NES: normalized enrichment score; NOM p-val: Nominal P Value; FDR: The false discovery rate. Gene sets with NOM p-value < 0.05 and FDR q-value < 0.25 are considered as significant.

 Figure 5 

Validation of selected prognostic genes for LUAD (A-E) K-M survival curves for each selected DEGs. Red curves represent high level of gene expression and black curves represent low level of gene expression in LUAD (log-rank test p < 0.05). Overall survival in months. (F) Multivariate Cox regression analysis of the association between clinicopathological factors and risk score.

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Correlation analysis of CENPF expression with tumor infiltering immune cells and EGFR-TKI resistance related genes

The TIMER database was utilised to evaluate the correlations of the CENPF expression with the tumor infiltering immune cells and the known EGFR-TKI resistance related genes. The infiltering levels of the B cells and the dendritic cell were associated with cumulative survival, that is, a high level predicts good prognosis (log-rank test p < 0.05, Figure 8A). The CENPF expression was positively associated with infiltering neutrophil (Cor = 0.106, p < 0.05), whereas the CENPF expression was negatively associated with infiltering B cells (Cor = -0.111, p < 0.05) and Macrophage (Cor = -0.077, p < 0.05, Figure 8B). Moreover, a positive correlation existed between the CENPF expression and the known EGFR-TKI resistance related genes, namely, PIK3CA (Cor = 0.42, p < 0.05), KRAS (Cor = 0.425, p < 0.05), BRAF (Cor = 0.404, p < 0.05) and IGF1R (Cor = 0.206, p < 0.05, Figure 8C).

 Figure 6 

Validation of selected prognostic genes for LUAD (A) K-M overall survival curve for risk score groups and ROC curves in the TCGA dataset (p < 0.05). (B) K-M overall survival curve for risk score groups and ROC curves in the GSE26939 (p < 0.05). (C) Immunohistochemical staining analysis of prognostic genes in lung cancer tissues from The Human Protein Atlas.

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Discussion

In the current work, we tried to identify prognostic genes based on the TME which may be related with the EGFR-TKIs resistance and the efficiency of immunotherapy in LUAD.

First, we find immune score was positively correlated with overall survival and advanced tumor stage have a lower immune score than the early stage. Immune suppression leads to tumor progression via modulating the TME in various ways, such as recruitment of immunosuppressive cells, tumor-associated myeloid-derived suppressor cells, tumor-associated macrophages, and Tregs to tumor sites by migratory and survival factors [38]. Then, we identified 1328 DEGs and GO term analysis revealed that many of these DEGs were related to the TME which suggested the immune cells played an important role in LUAD and the extracellular matrix molecules was closely associated with the establishment of the LUAD [39, 40]. In addition, KEGG pathway enrichment analysis shows that the DEGs were mainly involved in cell adhesion molecules and cytokine-cytokine receptor interaction, suggesting that the immune system was critical to form the complex LUAD tumor-microenvironment [41, 42]. These findings indicate that the up-regulation of the DEG in the low immune score group might be associated with the regulation of the TME, and immunosuppression was formed through this regulation, promoting tumor progression.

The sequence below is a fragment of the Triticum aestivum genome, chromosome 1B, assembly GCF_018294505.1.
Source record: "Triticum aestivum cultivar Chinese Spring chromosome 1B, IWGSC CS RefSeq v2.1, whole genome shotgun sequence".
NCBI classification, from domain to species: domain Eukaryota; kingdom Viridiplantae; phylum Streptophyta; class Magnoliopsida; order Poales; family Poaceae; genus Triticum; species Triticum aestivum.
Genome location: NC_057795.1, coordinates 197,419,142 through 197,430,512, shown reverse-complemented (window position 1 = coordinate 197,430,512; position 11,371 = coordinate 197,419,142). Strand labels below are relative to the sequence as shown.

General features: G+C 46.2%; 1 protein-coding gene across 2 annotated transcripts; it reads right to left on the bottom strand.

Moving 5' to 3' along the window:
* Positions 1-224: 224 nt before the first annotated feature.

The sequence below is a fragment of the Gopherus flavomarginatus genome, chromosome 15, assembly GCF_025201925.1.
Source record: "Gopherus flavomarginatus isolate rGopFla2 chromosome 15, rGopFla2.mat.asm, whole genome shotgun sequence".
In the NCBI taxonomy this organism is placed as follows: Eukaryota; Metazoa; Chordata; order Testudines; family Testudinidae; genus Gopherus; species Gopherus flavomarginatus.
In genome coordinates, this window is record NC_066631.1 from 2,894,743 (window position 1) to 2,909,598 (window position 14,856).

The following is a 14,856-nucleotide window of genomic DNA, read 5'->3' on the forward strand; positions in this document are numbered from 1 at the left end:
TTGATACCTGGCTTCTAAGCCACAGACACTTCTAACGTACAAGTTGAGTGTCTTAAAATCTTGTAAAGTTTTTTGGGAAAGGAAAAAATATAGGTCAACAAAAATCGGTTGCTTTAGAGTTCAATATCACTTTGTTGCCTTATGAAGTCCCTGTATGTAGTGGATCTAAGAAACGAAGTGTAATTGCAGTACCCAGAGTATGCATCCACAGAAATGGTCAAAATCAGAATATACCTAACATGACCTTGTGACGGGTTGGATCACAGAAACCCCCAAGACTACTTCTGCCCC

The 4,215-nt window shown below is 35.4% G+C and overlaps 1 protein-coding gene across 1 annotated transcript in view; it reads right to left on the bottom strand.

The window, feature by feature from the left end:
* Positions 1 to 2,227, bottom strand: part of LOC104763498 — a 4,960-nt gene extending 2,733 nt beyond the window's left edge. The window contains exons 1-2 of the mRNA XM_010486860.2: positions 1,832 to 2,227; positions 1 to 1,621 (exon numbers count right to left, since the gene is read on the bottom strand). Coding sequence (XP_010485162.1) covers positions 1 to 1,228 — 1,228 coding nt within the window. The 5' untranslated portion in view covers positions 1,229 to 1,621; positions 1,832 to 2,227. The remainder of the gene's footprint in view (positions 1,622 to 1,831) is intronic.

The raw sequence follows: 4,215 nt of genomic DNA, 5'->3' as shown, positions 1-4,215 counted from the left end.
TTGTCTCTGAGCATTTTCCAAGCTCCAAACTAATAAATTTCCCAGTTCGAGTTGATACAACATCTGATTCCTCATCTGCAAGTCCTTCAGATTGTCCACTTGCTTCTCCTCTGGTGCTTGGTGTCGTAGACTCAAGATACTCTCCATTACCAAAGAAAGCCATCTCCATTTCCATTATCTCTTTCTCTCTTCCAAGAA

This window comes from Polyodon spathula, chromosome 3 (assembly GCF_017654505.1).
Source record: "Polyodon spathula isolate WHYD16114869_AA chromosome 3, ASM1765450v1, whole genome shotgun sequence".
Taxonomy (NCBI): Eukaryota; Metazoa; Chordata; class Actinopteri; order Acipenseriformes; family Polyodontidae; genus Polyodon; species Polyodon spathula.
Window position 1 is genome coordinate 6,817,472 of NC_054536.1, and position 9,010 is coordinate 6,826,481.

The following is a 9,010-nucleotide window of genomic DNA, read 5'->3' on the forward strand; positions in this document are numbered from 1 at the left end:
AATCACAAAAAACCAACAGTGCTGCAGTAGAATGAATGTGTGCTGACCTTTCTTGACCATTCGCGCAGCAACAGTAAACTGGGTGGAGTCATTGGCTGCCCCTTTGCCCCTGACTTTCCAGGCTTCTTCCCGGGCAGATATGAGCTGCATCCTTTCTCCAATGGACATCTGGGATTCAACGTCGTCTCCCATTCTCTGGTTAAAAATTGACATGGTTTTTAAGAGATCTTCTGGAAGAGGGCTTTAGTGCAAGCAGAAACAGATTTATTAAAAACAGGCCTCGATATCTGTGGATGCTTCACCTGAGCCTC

Next, we analysed 806 DEGs from EGFR-TKI resistance cohort GSE123066. GO term analysis reveals that many of the DEGs to be enriched in the positive regulation of cell adhesion and extracellular matrix organisation, collagen-containing extracellular matrix and cell-cell junction, and extracellular matrix structural constituent. Consistent with previous studies, the extracellular matrix serves as a microenvironmental clue to promoting EGFR-TKI resistance in lung cancer [43, 44]. Moreover, KEGG pathway enrichment reveals that the DEGs were mainly enriched in the PI3K-Akt signalling pathway, the MAPK signalling pathway, the tight junction, the cell adhesion molecules, leukocyte transendothelial migration, small cell lung cancer and the TGF-beta signalling pathway, and those pathways have been shown to be closely associated with promoting the acquired EGFR-TKI resistance and the TME [4, 45, 46].